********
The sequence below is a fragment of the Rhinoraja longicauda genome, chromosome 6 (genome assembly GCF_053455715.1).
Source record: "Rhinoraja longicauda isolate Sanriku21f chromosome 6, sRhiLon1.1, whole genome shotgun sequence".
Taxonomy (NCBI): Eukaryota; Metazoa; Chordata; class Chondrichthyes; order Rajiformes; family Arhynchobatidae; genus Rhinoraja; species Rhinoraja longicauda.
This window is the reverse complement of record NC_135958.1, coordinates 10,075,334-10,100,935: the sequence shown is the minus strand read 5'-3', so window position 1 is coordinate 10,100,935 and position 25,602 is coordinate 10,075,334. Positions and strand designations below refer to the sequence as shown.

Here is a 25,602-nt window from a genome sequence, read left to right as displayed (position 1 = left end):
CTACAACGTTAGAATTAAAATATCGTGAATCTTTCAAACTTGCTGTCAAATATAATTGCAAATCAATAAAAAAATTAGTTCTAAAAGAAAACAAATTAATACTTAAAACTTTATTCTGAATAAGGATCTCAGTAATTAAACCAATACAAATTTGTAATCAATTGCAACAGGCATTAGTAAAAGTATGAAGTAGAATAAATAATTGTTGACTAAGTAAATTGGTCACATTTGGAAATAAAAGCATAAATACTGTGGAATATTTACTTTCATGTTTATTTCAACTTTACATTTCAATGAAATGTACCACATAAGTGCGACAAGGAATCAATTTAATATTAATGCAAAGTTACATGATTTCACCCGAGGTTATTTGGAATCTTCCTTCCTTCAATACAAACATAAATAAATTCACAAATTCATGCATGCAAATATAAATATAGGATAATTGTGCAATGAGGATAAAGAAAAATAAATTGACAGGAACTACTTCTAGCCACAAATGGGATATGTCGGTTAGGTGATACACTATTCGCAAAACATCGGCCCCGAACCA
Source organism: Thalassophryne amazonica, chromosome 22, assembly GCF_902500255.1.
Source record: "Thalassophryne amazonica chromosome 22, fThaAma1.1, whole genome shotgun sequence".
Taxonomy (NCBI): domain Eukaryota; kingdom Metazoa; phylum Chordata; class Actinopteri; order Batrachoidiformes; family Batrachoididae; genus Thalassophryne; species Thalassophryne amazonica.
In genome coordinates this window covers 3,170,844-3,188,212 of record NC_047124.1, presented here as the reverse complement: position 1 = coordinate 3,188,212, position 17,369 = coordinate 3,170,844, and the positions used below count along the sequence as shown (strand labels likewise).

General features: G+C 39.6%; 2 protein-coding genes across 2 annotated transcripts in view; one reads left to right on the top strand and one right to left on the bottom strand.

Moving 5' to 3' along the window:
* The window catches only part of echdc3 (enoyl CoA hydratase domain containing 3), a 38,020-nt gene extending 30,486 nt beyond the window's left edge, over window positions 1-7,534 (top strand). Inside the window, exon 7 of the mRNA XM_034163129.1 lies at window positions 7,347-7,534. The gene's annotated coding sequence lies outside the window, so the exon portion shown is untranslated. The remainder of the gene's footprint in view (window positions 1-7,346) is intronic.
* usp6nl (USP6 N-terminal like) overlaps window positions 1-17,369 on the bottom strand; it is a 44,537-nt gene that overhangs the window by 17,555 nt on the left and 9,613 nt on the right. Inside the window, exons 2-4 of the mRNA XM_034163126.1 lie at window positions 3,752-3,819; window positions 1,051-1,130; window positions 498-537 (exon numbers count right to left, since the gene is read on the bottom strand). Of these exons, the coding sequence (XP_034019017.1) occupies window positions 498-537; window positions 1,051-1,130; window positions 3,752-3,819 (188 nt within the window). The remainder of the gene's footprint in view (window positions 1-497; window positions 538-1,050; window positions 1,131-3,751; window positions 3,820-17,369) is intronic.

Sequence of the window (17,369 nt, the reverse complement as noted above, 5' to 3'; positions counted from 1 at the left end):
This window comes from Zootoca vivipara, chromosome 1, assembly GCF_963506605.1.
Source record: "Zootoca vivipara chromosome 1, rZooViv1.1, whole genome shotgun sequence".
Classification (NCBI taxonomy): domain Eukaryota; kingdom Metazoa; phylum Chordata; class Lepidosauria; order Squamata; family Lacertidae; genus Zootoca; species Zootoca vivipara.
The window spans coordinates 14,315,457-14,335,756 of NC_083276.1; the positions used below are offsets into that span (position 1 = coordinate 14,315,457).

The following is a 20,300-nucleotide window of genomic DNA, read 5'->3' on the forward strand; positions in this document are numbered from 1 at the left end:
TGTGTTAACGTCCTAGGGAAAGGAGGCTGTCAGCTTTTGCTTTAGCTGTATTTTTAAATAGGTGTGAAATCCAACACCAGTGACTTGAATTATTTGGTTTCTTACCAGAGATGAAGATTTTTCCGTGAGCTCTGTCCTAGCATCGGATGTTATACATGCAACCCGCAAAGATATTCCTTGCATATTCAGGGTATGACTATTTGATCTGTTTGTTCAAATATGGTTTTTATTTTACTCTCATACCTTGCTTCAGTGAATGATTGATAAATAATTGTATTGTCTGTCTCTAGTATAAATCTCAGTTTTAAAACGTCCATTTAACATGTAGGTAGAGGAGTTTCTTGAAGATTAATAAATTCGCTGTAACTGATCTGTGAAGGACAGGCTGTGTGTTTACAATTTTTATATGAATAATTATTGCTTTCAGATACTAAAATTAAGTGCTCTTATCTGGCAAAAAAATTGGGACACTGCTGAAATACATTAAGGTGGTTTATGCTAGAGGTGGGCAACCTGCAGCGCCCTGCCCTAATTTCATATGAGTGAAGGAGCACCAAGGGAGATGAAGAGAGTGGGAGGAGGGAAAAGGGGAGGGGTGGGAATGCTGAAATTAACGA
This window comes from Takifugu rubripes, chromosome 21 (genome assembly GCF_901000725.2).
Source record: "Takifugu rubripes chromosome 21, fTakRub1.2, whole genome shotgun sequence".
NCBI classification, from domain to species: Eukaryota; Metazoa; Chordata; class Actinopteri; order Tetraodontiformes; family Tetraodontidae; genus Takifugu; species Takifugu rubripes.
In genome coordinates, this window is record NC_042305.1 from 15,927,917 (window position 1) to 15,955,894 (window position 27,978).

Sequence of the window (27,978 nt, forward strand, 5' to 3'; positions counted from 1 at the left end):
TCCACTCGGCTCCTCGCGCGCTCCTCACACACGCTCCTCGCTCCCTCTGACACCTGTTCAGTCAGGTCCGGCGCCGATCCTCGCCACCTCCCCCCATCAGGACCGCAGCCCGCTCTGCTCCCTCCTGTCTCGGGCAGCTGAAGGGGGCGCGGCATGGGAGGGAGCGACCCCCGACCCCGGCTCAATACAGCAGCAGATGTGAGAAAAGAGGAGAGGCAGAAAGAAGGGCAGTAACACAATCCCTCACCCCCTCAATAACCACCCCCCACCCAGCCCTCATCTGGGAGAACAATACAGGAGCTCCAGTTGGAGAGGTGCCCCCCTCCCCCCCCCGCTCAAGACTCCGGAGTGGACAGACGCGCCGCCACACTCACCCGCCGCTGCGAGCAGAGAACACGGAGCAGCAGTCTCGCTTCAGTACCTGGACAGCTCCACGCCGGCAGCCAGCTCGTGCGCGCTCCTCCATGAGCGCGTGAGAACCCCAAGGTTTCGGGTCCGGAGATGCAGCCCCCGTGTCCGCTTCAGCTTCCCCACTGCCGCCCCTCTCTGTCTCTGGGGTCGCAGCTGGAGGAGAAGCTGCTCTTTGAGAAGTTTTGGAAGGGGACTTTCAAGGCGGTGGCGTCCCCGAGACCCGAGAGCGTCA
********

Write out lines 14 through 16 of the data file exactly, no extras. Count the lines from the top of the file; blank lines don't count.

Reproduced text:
* usp6nl (USP6 N-terminal like) overlaps window positions 1-17,369 on the bottom strand; it is a 44,537-nt gene that overhangs the window by 17,555 nt on the left and 9,613 nt on the right. Inside the window, exons 2-4 of the mRNA XM_034163126.1 lie at window positions 3,752-3,819; window positions 1,051-1,130; window positions 498-537 (exon numbers count right to left, since the gene is read on the bottom strand). Of these exons, the coding sequence (XP_034019017.1) occupies window positions 498-537; window positions 1,051-1,130; window positions 3,752-3,819 (188 nt within the window). The remainder of the gene's footprint in view (window positions 1-497; window positions 538-1,050; window positions 1,131-3,751; window positions 3,820-17,369) is intronic.

Sequence of the window (17,369 nt, the reverse complement as noted above, 5' to 3'; positions counted from 1 at the left end):
This window comes from Zootoca vivipara, chromosome 1, assembly GCF_963506605.1.